Revolutionizing Anomaly Management

Effective anomaly management is crucial for the safe and reliable operation of oil and gas facilities. However, many O&G operators face challenges such as limited resources, competing priorities, and a lack of proactive maintenance or inspection programs, which can result in a backlog of integrity issues. This backlog can increase the risk of equipment failure, safety incidents, and environmental incidents.

To address this, integrity and operations managers must prioritize items in the backlog based on their risk and criticality to the operation. They need to develop a plan to address the backlog, allocate resources efficiently, and ensure that the work is completed within budgetary and operational limitations. A systematic and structured approach is necessary to minimize the risk of incidents and downtime.

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How Digital Tools and Process Change Improve Safety and Efficiency for Oil & Gas Operators


This case study highlights the challenges faced by a North Sea operator with over 7,500 anomalies recorded across three large brownfield offshore assets.

The integrity team identified inefficiencies in the planning process, which led to a growing backlog of integrity work. To improve the recording and remediation of issues, they used the Design Thinking methodology to interrogate their processes and procedures.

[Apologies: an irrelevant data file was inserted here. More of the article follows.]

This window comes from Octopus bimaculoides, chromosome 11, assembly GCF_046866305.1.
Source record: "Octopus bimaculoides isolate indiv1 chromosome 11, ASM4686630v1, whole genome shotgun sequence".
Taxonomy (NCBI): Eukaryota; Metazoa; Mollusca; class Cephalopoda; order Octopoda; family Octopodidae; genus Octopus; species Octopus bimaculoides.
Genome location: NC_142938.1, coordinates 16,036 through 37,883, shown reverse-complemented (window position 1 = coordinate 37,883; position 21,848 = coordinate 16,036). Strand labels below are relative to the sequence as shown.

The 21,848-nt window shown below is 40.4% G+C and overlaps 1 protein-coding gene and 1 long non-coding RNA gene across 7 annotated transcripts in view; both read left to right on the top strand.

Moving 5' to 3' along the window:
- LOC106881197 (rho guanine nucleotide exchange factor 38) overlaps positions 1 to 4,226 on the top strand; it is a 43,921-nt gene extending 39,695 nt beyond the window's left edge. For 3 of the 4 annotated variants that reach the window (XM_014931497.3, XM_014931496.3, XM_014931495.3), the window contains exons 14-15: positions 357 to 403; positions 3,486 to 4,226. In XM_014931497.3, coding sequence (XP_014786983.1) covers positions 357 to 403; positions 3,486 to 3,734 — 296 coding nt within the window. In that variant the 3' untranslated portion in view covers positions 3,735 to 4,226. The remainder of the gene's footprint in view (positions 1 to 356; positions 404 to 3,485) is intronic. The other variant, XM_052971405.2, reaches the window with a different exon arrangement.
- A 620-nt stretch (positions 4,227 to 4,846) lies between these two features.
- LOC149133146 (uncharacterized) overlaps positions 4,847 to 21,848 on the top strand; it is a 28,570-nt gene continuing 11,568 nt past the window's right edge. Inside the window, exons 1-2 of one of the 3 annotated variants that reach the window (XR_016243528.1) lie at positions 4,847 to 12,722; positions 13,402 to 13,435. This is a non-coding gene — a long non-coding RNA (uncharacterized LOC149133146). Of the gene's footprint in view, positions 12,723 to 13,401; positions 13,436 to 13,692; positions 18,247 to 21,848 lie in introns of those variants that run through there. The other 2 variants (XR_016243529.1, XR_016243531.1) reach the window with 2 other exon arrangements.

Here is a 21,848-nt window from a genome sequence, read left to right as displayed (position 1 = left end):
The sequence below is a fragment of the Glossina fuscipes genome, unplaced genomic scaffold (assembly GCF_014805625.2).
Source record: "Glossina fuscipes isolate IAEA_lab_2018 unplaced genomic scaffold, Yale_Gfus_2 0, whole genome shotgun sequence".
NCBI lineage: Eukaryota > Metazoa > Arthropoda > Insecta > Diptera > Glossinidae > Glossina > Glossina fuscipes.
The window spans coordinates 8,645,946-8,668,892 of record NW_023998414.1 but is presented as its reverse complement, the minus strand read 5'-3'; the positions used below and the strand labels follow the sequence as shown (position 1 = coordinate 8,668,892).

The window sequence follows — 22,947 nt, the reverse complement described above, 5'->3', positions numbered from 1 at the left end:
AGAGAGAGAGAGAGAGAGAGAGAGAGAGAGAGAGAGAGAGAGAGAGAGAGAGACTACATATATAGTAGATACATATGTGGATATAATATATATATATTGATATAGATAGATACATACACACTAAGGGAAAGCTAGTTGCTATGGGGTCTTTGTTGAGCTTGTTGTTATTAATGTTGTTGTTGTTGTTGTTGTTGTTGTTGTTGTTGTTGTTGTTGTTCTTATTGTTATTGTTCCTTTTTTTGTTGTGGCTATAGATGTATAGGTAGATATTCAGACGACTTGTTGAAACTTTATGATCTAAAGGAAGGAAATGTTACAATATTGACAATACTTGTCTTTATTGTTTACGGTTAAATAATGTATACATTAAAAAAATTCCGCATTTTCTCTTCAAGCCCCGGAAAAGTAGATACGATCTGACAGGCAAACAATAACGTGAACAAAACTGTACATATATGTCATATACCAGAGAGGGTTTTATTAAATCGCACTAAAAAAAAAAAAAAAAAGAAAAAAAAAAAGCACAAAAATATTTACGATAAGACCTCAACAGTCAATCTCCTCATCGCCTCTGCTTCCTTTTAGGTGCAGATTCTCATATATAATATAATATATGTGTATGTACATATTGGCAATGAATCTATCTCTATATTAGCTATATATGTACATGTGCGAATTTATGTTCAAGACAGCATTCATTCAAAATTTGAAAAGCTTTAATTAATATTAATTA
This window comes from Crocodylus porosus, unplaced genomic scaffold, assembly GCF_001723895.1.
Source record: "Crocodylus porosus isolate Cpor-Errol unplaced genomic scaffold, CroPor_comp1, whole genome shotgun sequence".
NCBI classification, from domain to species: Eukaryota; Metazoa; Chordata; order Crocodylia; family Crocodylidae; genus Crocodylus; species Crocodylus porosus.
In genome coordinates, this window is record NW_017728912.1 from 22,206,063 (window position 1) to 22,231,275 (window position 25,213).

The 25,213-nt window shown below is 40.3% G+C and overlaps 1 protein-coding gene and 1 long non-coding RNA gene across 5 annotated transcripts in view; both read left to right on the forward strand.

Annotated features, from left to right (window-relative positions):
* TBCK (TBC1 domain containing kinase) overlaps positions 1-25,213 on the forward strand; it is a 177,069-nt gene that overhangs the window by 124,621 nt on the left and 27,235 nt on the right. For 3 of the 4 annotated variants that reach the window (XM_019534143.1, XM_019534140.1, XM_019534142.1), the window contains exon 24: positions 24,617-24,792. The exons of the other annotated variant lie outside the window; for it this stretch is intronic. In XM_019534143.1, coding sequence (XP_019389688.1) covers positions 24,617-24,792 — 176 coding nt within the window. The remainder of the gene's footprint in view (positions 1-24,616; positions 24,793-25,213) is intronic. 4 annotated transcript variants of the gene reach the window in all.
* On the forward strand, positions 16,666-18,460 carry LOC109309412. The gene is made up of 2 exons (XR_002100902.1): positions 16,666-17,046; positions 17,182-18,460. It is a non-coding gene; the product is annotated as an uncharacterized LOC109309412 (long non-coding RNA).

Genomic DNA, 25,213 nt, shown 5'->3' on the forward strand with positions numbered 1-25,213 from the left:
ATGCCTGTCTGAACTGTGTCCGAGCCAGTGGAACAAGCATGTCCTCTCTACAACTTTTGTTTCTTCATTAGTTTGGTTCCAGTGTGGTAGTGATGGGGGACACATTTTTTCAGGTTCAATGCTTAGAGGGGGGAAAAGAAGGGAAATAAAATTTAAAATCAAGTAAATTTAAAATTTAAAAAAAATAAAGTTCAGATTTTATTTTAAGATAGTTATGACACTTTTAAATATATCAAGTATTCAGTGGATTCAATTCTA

The team identified digital tools, supported by process change, as a way forward.

The solution involved integrating the anomaly records with R2S, which added a spatial element to enable planners to visualize the data contained in the system.

By revealing the spatial relationships between anomalies, planners could group them by addressable type and schedule accordingly, avoiding rework.

Previously, planning as based on severity and risk ratings alone. The spatial information allowed planners to plan remediation activities by area or system, adding more dimension to the planning process.


After developing R2S digital twins from laser scan data collected by a partner, AIS worked with the operator to build an integration with the CMMS Maximo, containing their live anomalies.

AIS interrogated Maximo to find the exact locations of all existing anomaly data. For new records, the integration is designed to pull data into R2S and place it automatically in the correct location. The tags are color-coded and dynamically change depending on their state in Maximo.

From these tags, AIS developed new filtering tools in the latest R2S version to enable enhanced interrogation of the anomaly data, guided by the operators' integrity managers. Overall, this allowed the asset to move from a point-based anomaly remediation planning to an area/ module-based approach.

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In summary, this case study shows how digital tools and process change can help O&G operators manage their backlog of integrity issues efficiently, improving safety and reliability while minimizing the risk of incidents and downtime.

By integrating anomaly records with a spatial element, planners can easily visualize data, plan remediation activities efficiently, and avoid rework.

The use of digital twins, integration with anomaly management systems, and filtering tools can streamline the process of managing anomalies and improve decision-making by integrity managers.

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